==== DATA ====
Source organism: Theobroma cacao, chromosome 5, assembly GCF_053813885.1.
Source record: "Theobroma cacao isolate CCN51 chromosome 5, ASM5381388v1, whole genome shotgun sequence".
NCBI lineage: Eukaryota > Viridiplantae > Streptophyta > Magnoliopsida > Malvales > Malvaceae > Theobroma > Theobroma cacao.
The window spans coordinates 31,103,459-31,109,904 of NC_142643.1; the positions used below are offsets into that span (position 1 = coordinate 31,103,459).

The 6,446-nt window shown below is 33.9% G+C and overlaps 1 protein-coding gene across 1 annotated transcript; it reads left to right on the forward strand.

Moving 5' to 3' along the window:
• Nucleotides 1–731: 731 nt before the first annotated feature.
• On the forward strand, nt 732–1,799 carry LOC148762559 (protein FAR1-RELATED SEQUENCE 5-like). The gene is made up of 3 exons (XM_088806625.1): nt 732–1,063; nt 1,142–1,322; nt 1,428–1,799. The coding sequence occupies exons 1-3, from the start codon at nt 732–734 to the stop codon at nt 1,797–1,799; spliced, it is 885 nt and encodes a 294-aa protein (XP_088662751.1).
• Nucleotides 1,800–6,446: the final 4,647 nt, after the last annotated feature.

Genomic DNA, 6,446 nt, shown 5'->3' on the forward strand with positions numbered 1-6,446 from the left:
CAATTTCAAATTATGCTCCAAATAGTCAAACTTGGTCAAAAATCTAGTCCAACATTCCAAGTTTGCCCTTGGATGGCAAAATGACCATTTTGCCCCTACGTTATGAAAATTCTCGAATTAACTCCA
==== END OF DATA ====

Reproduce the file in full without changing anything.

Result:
Source organism: Theobroma cacao, chromosome 5, assembly GCF_053813885.1.
Source record: "Theobroma cacao isolate CCN51 chromosome 5, ASM5381388v1, whole genome shotgun sequence".
NCBI lineage: Eukaryota > Viridiplantae > Streptophyta > Magnoliopsida > Malvales > Malvaceae > Theobroma > Theobroma cacao.
The window spans coordinates 31,103,459-31,109,904 of NC_142643.1; the positions used below are offsets into that span (position 1 = coordinate 31,103,459).

The 6,446-nt window shown below is 33.9% G+C and overlaps 1 protein-coding gene across 1 annotated transcript; it reads left to right on the forward strand.

Moving 5' to 3' along the window:
• Nucleotides 1–731: 731 nt before the first annotated feature.
• On the forward strand, nt 732–1,799 carry LOC148762559 (protein FAR1-RELATED SEQUENCE 5-like). The gene is made up of 3 exons (XM_088806625.1): nt 732–1,063; nt 1,142–1,322; nt 1,428–1,799. The coding sequence occupies exons 1-3, from the start codon at nt 732–734 to the stop codon at nt 1,797–1,799; spliced, it is 885 nt and encodes a 294-aa protein (XP_088662751.1).
• Nucleotides 1,800–6,446: the final 4,647 nt, after the last annotated feature.

Genomic DNA, 6,446 nt, shown 5'->3' on the forward strand with positions numbered 1-6,446 from the left:
CAATTTCAAATTATGCTCCAAATAGTCAAACTTGGTCAAAAATCTAGTCCAACATTCCAAGTTTGCCCTTGGATGGCAAAATGACCATTTTGCCCCTACGTTATGAAAATTCTCGAATTAACTCCA